5. Divide the distance between groups by 10 (the number of clicks you moved it). Now you have your MOA-per-click value for elevation. Record this.
6. Repeat steps 1-5 for windage
7. Put a sticker on your buttstock with these accurate click graduation numbers on it, or in your rifle data book.
Why Is This Important?
Knowing your click values is important so you can make quick, accurate adjustments without wasting shots.
A Practical Example
Let’s say we ran our test on a tactical type scope. The owner’s manual says windage and elevation is ½ MOA per click, but our test revealed that it’s actually .3 MOA per click elevation and .4 MOA windage.
You and a buddy set up a freshly painted steel target with nice bullseye at 200 yards. He has a good spotting scope. You take the shot and it strikes low and to the left. He knows the size of the target, scales and guesstimates that you hit about 5” low and 3” left. How do you adjust to get the next shot on the bullseye?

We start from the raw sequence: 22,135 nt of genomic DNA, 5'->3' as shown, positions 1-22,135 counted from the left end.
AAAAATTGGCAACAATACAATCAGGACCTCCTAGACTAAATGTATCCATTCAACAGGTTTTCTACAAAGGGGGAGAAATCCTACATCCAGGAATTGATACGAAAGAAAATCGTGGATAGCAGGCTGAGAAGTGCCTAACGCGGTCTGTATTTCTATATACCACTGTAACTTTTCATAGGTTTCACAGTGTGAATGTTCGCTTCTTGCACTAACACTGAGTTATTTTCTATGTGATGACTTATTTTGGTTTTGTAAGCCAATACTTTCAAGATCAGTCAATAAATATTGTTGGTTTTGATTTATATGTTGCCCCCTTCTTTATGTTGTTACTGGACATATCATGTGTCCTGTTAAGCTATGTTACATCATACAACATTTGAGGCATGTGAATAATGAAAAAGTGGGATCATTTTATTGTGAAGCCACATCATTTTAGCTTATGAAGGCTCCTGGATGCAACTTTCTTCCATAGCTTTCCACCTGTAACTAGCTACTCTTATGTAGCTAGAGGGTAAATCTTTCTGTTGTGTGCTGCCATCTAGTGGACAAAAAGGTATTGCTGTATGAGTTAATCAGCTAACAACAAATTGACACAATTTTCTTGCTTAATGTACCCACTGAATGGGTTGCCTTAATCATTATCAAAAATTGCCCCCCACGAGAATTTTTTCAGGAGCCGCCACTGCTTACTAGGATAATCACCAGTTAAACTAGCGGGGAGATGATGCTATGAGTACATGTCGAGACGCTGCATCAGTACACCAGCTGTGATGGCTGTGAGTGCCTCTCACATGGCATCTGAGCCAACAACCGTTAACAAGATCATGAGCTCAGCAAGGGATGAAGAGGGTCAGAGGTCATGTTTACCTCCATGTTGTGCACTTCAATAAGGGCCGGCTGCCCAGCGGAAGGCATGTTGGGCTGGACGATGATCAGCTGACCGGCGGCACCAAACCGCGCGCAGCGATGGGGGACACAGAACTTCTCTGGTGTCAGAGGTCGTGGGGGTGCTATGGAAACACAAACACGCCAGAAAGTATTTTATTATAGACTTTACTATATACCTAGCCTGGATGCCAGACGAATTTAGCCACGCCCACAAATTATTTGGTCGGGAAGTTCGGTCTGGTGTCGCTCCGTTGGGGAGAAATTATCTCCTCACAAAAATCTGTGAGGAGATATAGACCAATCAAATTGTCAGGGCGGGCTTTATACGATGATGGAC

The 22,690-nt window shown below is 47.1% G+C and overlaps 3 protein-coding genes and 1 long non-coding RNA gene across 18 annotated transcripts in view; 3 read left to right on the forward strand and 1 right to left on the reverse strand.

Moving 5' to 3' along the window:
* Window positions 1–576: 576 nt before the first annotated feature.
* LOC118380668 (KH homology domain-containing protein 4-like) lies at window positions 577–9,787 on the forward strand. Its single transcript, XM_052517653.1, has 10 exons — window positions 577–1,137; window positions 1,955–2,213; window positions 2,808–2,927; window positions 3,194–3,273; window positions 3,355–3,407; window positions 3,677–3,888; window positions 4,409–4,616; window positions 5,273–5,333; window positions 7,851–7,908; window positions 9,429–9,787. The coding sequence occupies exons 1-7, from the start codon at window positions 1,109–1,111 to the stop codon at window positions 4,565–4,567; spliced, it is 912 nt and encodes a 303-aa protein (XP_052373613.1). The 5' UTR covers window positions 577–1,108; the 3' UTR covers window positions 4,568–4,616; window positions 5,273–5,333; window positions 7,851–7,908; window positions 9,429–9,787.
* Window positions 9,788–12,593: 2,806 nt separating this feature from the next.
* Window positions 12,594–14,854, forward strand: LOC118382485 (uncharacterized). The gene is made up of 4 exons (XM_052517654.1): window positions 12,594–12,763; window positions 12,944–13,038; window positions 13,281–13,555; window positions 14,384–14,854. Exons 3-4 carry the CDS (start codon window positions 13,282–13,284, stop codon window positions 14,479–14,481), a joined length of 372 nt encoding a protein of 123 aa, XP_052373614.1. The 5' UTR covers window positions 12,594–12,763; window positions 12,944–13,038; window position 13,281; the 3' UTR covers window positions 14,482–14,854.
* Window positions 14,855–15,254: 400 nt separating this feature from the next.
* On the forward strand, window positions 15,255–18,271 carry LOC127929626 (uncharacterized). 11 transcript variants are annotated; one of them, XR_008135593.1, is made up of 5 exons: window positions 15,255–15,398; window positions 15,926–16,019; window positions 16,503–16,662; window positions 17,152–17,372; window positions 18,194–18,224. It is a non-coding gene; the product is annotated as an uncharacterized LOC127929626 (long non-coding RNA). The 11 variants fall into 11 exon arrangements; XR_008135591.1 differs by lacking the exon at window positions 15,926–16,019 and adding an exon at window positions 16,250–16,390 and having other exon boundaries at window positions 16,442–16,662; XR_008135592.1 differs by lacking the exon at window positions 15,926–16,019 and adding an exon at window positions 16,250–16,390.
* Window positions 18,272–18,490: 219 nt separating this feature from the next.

Step 1: Convert inches to MOA (remember 1 MOA = 2” @200 yards)
Elev: 5” low at 200 yards = 5/2 = 2.5 MOA
Windage: 3” left at 200 yards = 3/2 = 1.5 MOA
Step 2: Convert MOA to clicks
Elev: 2.5 MOA / (.3 MOA/click) = 8.33 clicks UP
Windage: 1.5MOA / (.4MOA/click) = 3.75 MOA RIGHT
Step 3: Make adjustments (round off)
Elev: adjust 8 clicks UP
Windage: adjust 4 clicks RIGHT
Step 4: Take the shot
If your spotter was accurate, your math is good and the wind didn’t change, you should be close to bullseye
Step 5: Shoot a group to confirm and record final scope settings for this zero
I hope this was helpful and not too sophomoric.
Would anyone like to see threads on Battle Sight Zero, Range Estimation, Come-Ups and that sort of thing?
Brian from Georgia
Project Appleseed Instructor
April 1, 2014 at 5:29 pm #105980
Good stuff. Some optics work in mil adjustments. For example, mine adjusts in .1 mil clicks. 1 mil = 3.67″ @ 100yds or 10 cm at 100m. So, that means 1 click (.1 mil) = .367″ at 100yds or 1 cm at 100m.
April 1, 2014 at 6:34 pm #105981
Dont hesitate to post these kind of tutorials.
As our traffic is growing every day many viewers will benefit from them even if they seem basic to you